1. Through an interface you could configure the logstash configuration. This is extremely useful if you have multiple developers, who as part of the development process are also responsible for metrics. This is something that really lacks in most systems, and generally monitoring occurs as an after thought. By segmenting parts of the matching process, you then also allow testing of the rule. Matching rules become part of the process, and are stored in a database. Also, as new parts of interest in a log file appear, you don't have to restart and bother about the configuration, you just get a line that you want to match, create the match, and then it stores it.

  2. Real time update to rules without a restart, and has automatic pretest of configuration. You could also then do in line and analysis of the log files. All log files become centralised, and then you could have a similar thing to a grok real time being displayed on a page dependent on if the line matches.

  3. Central configuration of the rules. Configuration files are nasty, and can become very big very quickly.

The mantra behind any monitoring system should be, "one page all info", and it shouldn't be difficult to build the ability to have multiple graph types working together, to effectively overlay them.

The first attractant is that Kibana looks "pretty" until you discover that really it isn't that functional or useful, and that you have to add several graphs to get something that you want. The trouble is, upstream management expect something awesome, but all you can deliver is something that is even less that what you could do in Excel 20 years ago. If you look at other graphing packages available, you soon realise how rudimentary it is.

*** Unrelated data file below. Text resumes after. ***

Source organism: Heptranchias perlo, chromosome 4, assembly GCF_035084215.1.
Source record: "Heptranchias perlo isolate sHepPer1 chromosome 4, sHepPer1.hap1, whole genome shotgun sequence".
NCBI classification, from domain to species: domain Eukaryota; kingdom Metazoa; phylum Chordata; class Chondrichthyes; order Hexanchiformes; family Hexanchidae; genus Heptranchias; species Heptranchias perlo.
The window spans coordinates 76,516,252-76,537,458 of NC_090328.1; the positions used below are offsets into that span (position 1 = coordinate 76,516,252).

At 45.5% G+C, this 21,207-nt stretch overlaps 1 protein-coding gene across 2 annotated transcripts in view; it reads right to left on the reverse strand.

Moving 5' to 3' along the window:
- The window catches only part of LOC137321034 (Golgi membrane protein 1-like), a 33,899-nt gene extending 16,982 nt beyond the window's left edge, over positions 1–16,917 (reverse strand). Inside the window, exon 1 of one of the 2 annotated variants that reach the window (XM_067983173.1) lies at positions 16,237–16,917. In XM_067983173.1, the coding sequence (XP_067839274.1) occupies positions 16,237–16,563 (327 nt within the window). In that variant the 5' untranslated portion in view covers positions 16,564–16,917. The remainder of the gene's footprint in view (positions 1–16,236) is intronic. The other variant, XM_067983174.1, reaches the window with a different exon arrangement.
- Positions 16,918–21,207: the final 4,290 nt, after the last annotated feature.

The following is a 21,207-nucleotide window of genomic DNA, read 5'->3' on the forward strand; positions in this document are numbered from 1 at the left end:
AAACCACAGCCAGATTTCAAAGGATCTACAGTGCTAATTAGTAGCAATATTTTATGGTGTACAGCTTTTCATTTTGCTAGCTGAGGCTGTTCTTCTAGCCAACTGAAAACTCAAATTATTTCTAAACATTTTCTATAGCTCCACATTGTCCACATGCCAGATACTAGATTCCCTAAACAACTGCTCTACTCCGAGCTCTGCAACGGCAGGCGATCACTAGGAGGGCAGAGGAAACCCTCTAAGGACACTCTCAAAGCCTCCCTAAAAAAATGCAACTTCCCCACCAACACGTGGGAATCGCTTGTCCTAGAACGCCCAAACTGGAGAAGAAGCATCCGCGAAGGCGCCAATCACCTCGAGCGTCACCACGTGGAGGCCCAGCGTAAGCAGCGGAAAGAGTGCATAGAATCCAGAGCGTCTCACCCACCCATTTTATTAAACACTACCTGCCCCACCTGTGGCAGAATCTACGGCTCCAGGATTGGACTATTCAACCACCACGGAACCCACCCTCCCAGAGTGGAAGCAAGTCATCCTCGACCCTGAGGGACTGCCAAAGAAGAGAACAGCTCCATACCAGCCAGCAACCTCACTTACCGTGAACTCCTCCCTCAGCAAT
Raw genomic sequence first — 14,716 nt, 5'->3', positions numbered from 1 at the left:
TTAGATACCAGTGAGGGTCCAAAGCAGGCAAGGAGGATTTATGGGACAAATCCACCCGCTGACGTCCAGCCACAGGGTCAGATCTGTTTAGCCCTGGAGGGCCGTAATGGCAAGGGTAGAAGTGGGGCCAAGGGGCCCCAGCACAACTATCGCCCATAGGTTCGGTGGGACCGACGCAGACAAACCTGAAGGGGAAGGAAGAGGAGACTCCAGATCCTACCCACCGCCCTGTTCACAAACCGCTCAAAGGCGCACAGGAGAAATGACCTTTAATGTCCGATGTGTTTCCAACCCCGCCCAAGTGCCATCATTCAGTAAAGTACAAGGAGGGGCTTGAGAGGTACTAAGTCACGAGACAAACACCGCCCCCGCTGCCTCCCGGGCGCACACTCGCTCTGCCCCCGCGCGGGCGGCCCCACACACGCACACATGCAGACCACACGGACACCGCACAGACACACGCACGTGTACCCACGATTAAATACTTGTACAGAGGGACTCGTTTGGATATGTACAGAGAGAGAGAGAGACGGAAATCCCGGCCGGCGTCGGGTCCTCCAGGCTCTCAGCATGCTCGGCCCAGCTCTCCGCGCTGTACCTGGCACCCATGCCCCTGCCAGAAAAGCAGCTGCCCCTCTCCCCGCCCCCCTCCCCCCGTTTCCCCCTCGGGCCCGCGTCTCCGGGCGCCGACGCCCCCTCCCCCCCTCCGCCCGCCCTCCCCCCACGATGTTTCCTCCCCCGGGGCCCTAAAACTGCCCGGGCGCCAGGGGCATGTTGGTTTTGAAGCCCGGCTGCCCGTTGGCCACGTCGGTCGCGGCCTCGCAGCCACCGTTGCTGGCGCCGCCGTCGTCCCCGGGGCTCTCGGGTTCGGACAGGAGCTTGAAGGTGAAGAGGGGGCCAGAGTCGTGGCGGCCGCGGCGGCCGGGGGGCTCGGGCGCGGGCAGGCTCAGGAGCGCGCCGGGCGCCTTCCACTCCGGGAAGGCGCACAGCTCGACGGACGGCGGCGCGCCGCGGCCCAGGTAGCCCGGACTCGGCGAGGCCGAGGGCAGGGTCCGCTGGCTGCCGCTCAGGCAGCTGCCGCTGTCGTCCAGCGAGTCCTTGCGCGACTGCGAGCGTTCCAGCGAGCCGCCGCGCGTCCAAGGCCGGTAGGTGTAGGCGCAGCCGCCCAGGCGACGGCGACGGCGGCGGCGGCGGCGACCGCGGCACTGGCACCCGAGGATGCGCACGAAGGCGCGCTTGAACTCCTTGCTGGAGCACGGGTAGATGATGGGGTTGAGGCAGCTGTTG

(Magnus Bäck) #6

This is perhaps one of the biggest areas I can see for improvement in regards to Logstash. If you have a complex log, this becomes a task of days/weeks rather than simple hours. If you are reading a simple HTTP log, that is pretty straight forward. Testing of the configuration is a complex array of involvement of deleting elastic search data, resetting the feeder and running the test again to see if things worked, all very time consuming work, just to check a simple configuration, and whether or not the configuration is going to work or not.

Ideally you would have a configuration that you could either run the specific rule again the data, and a simple output to check that the data output was correct.

I recently published a new tool, Logstash Filter Verifier, that basically allows you to write unit tests for your filters. You define sample input events and what you expect to get back from Logstash and LFV starts up Logstash with all your filters and feeds it these events and verifies that it gets back what you expected. I've found it to be a huge productivity helper and a safety net prior to deploying a new filter configuration.


(Magnus Bäck) #7

Through an interface you could configure the logstash configuration. This is extremely useful if you have multiple developers, who as part of the development process are also responsible for metrics. This is something that really lacks in most systems, and generally monitoring occurs as an after thought. By segmenting parts of the matching process, you then also allow testing of the rule. Matching rules become part of the process, and are stored in a database. Also, as new parts of interest in a log file appear, you don't have to restart and bother about the configuration, you just get a line that you want to match, create the match, and then it stores it.

But none of this requires Logstash to have a database as its native configuration store.

Real time update to rules without a restart, and has automatic pretest of configuration. You could also then do in line and analysis of the log files. All log files become centralised, and then you could have a similar thing to a grok real time being displayed on a page dependent on if the line matches.

Again, real time updates have nothing to do with database-based configuration stores.

Central configuration of the rules. Configuration files are nasty, and can become very big very quickly.

Well, I simply don't agree with you. I've yet to see a database-based configuration store that isn't opaque, clumsy, and requires special tools and APIs (thereby making it less suitable for automation).


(system) #8